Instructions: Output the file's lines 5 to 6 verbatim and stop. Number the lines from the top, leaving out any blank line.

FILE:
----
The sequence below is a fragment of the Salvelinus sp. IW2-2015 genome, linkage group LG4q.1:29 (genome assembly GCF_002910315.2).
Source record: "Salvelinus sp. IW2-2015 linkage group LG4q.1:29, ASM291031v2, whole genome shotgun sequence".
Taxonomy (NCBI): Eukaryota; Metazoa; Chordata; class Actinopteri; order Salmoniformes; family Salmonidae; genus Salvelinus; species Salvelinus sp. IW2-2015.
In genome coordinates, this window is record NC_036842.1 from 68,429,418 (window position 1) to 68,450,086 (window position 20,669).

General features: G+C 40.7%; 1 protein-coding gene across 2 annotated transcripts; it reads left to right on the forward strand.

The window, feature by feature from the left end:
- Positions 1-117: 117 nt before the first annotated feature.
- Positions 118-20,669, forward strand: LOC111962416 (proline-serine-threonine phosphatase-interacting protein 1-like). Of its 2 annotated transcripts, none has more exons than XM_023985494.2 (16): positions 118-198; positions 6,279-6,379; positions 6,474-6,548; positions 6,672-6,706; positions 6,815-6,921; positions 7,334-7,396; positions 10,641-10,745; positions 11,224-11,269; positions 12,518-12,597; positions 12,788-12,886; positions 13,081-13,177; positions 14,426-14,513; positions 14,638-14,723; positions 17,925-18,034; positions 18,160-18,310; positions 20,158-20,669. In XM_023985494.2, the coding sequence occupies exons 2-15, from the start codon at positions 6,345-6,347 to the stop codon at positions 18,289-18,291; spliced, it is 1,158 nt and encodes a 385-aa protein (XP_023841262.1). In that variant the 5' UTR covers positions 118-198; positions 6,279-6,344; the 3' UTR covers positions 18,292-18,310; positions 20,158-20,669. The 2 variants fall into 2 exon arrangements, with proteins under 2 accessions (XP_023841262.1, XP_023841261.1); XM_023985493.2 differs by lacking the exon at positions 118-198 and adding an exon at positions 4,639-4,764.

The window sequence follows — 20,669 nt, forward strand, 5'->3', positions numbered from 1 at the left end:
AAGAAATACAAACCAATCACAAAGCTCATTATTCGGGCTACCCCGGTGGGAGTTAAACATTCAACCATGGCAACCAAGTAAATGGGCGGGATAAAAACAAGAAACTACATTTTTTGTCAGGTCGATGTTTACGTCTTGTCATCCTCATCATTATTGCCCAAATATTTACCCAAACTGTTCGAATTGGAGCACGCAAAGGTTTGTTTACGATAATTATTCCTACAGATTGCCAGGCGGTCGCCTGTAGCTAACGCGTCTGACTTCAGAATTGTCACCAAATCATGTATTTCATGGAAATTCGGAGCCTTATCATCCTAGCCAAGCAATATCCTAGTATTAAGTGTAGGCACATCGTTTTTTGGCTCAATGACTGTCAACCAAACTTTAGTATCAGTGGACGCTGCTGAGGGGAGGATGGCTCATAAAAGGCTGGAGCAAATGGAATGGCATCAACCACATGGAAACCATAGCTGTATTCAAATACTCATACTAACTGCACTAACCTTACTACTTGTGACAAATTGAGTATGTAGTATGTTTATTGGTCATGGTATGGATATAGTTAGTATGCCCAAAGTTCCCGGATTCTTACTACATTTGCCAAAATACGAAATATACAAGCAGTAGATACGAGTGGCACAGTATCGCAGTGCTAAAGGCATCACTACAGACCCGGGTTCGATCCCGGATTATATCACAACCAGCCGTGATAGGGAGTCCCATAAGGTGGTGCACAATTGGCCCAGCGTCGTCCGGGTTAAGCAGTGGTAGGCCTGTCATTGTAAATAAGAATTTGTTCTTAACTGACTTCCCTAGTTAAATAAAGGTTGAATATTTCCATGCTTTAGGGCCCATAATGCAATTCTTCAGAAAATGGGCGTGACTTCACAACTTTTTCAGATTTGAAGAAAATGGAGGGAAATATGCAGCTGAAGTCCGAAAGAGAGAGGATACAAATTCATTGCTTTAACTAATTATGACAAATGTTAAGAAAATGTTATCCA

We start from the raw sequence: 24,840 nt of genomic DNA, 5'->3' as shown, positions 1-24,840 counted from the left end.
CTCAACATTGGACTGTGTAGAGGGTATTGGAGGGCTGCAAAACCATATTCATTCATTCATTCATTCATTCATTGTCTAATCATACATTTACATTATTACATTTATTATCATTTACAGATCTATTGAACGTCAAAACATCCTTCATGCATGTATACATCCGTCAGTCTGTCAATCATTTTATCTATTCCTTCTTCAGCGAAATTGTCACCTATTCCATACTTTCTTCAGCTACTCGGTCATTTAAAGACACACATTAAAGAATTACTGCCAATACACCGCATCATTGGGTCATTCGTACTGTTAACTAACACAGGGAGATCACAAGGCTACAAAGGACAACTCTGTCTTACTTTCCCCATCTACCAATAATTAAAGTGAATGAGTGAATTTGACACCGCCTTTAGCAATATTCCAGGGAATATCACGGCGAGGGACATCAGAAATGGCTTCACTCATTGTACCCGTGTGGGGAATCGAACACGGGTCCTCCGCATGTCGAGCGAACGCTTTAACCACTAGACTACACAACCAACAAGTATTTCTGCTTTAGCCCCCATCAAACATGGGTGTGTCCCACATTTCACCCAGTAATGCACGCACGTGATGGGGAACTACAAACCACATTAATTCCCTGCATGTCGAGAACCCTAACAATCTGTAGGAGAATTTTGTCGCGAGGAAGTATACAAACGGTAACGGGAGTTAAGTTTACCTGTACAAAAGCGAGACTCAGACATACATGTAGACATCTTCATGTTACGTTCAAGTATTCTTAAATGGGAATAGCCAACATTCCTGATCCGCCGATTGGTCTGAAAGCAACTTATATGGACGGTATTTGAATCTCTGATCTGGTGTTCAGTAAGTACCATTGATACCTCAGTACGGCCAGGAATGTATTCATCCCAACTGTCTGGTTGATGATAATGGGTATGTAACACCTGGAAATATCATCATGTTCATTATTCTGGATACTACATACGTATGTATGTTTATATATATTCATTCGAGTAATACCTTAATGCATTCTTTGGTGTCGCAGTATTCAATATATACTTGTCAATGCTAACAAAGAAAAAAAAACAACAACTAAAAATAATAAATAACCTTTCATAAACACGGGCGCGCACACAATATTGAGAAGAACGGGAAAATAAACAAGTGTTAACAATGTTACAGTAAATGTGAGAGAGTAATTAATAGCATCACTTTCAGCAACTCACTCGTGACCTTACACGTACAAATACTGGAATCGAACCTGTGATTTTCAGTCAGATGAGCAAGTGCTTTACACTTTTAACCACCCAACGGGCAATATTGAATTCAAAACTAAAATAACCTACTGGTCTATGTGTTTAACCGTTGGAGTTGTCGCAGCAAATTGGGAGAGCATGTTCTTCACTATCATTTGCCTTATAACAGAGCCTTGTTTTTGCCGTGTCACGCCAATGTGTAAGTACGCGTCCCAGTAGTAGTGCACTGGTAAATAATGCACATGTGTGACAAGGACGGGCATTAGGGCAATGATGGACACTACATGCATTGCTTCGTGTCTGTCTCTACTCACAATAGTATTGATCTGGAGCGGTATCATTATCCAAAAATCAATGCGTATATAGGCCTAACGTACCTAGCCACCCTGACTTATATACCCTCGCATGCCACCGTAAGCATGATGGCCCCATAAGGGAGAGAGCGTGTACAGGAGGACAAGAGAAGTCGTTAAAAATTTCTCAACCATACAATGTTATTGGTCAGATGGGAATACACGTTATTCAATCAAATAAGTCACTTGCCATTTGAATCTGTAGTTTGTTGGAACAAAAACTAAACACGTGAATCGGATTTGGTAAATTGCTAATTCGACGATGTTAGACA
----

General features: G+C 40.7%; 1 protein-coding gene across 2 annotated transcripts; it reads left to right on the forward strand.

The window, feature by feature from the left end: